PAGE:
By: Darryl Walker, Barry O'Neill and Bonnie Pearson And Reid Johnson
Every day throughout British Columbia, some of our most vulnerable citizens need assistance with basic life issues - women and children fleeing domestic violence; immigrants and refugees looking for jobs or coping with language and settlement issues; people with disabilities who need help with speech, occupational or physical therapies; parents who need child care or infant development assistance; people living in poverty, or those with addiction issues, who need supported social housing or counselling; and aboriginal families, who have culturally specific needs around one or more of the above.
When people need this kind of help, they turn to community social services provided by various of our provincially funded agencies. Most of us know someone who at some time has had to rely on these services just to keep house and home together, to maintain basic health, or even to survive. But community social services cannot survive without a commitment from government to recognize the vital role that these services-and the workers who provide them-play in our communities.
Since coming to power in 2001, the B.C. Liberal government has launched an unrelenting attack on community social services, making program cuts and closures that have left the sector chronically under-funded. Since 2004, the sector has given up more than $300 million - with more cuts to come. According to this year's budget documents, the government plans to drastically reduce the average amount of money it spends on adults with developmental disabilities over the next three years. Adults with fetal alcohol disorder and autism who receive services under the personal supports initiative will see the biggest decline, with the average resources per client in that program dropping from $24,000 to $16,000 this year alone - a 33-per-cent decline, even as the program's caseload is expected to more than double.
The consequences of government neglect are obvious. Cuts to health care, mental health services, women's services, and now services for adults with developmental disabilities have only increased the pressure on an already overstressed community social services sector. Workers are now dealing with unsustainable workloads due to service cuts, program closures, growing waiting lists and chronic underfunding.
Adding insult to injury is that community social services workers are the lowest paid in B.C.'s public sector. In most of these jobs, the starting wages have actually been reduced. For a residential care worker in 2002, the starting wage was $16.83. Now it's $15.54. Over the same decade, the cost of living increased by 18.1 per cent. Because of this, recruitment and retention have become a major problem. Workers are often forced to take a second or third job just to make ends meet.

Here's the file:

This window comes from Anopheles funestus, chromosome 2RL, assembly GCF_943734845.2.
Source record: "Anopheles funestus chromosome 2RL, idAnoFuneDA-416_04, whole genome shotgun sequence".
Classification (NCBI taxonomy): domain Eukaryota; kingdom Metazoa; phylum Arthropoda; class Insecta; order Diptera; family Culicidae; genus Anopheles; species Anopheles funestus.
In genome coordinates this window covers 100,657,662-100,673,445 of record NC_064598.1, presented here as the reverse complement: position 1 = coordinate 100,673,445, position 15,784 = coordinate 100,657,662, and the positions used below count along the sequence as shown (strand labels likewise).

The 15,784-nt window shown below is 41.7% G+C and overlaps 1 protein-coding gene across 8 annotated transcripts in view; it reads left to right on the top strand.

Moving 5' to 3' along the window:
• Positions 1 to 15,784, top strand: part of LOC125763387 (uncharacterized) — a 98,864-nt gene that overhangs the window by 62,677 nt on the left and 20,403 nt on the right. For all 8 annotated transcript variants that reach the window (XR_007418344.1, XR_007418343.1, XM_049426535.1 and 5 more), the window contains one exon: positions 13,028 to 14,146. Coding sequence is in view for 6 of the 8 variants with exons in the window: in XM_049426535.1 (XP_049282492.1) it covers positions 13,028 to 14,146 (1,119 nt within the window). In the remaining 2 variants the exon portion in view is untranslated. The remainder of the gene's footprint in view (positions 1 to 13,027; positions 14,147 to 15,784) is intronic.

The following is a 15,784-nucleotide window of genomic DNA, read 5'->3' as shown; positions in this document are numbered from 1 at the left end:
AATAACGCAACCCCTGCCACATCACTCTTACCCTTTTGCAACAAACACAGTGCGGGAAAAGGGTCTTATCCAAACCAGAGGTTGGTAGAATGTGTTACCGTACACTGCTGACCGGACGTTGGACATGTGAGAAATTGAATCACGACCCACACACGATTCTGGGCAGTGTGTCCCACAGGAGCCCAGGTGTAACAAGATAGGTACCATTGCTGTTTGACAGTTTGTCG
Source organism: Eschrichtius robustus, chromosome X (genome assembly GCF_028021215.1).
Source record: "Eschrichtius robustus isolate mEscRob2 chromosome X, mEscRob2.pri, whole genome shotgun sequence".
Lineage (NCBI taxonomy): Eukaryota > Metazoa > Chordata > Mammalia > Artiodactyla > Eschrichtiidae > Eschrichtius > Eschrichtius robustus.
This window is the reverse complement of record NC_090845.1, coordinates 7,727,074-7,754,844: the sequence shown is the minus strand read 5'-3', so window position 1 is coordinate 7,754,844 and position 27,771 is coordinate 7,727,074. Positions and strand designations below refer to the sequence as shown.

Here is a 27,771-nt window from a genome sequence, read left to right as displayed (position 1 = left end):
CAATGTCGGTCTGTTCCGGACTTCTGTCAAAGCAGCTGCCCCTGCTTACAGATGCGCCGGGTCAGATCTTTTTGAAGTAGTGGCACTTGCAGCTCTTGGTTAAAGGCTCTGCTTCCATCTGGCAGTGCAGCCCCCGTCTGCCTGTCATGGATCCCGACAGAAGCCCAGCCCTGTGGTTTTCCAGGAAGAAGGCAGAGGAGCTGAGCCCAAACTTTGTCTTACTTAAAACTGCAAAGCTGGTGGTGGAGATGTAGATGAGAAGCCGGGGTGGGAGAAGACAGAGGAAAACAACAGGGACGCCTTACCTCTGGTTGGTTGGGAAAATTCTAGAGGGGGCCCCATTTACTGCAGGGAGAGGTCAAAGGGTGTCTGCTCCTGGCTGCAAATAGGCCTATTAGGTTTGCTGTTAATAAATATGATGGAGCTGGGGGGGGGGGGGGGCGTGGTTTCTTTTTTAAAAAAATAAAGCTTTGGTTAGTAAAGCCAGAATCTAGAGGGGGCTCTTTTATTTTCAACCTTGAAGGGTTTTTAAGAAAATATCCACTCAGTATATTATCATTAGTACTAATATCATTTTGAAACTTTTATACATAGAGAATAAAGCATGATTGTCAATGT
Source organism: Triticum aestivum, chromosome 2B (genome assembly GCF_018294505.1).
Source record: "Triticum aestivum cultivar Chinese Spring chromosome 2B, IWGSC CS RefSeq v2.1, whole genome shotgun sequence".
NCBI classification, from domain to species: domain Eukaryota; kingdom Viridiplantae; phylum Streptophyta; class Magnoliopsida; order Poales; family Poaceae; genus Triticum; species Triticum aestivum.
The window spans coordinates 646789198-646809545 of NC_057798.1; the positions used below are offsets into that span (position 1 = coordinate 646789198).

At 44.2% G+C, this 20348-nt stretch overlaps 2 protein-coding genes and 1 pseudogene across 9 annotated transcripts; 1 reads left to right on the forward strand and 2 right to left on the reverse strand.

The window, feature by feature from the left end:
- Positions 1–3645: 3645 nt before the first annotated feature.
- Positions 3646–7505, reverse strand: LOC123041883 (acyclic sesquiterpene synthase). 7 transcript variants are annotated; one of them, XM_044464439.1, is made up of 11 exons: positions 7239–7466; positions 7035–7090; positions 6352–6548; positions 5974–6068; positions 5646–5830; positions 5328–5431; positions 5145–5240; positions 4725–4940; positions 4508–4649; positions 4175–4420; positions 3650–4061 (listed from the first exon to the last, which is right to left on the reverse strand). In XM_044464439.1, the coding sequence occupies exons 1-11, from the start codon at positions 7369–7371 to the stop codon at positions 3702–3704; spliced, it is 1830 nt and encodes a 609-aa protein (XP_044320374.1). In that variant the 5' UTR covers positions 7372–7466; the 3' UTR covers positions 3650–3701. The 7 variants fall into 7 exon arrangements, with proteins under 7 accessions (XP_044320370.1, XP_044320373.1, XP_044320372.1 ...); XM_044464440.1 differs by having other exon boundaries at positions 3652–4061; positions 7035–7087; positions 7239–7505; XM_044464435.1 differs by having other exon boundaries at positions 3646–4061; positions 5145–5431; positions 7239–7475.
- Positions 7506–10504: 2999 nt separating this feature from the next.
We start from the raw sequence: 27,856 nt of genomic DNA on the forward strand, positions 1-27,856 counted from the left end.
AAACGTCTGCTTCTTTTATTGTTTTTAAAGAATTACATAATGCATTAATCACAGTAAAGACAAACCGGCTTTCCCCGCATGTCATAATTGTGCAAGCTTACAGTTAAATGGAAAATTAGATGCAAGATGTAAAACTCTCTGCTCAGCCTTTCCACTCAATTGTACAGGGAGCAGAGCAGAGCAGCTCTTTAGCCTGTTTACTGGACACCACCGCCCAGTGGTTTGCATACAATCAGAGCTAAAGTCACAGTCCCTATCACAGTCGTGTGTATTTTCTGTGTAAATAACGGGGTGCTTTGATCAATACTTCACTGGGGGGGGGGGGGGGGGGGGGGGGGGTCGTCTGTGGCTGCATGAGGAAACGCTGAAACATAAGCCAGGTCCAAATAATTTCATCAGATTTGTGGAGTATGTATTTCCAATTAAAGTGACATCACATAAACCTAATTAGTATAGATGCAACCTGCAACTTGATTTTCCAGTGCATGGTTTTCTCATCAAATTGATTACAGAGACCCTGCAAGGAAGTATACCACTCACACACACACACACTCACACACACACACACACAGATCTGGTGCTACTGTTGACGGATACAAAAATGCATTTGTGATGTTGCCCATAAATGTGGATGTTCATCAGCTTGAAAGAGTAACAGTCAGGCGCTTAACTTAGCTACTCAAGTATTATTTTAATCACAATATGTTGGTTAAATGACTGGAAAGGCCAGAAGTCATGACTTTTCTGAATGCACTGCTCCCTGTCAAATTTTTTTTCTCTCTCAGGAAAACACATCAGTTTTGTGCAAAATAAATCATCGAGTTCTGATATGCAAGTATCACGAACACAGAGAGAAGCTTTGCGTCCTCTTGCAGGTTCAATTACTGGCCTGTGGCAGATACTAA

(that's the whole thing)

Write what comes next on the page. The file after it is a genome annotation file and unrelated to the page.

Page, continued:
Community social services are based on the belief that people of all ages, abilities and backgrounds are valuable and contributing members of society. During difficult periods, or when a crisis arises, it's important that communities respond by providing the supports, services, or skills that people need to deal with life's challenges. And virtually every family in B.C. has been touched by support from the community social services sector at one time or another. Community social services are about creating and maintaining supportive, healthy, stable and caring communities. The workers who provide these services are the heart and soul of our communities. The provincial government needs to re-invest in this sector right now, and provide the resources it needs to better serve our communities and our citizens.
Darryl Walker, Barry O'Neill and Reid Johnson are the presidents, respectively, of the BC Government and Services Employees' Union, Canadian Union of Public Employees (B.C. Division), and Health Sciences Association. Bonnie Pearson is secretary-business manager of the Hospital Employees' Union. This column was written to commemorate Community Social Services Month. Learn more at www. cssmatters.ca.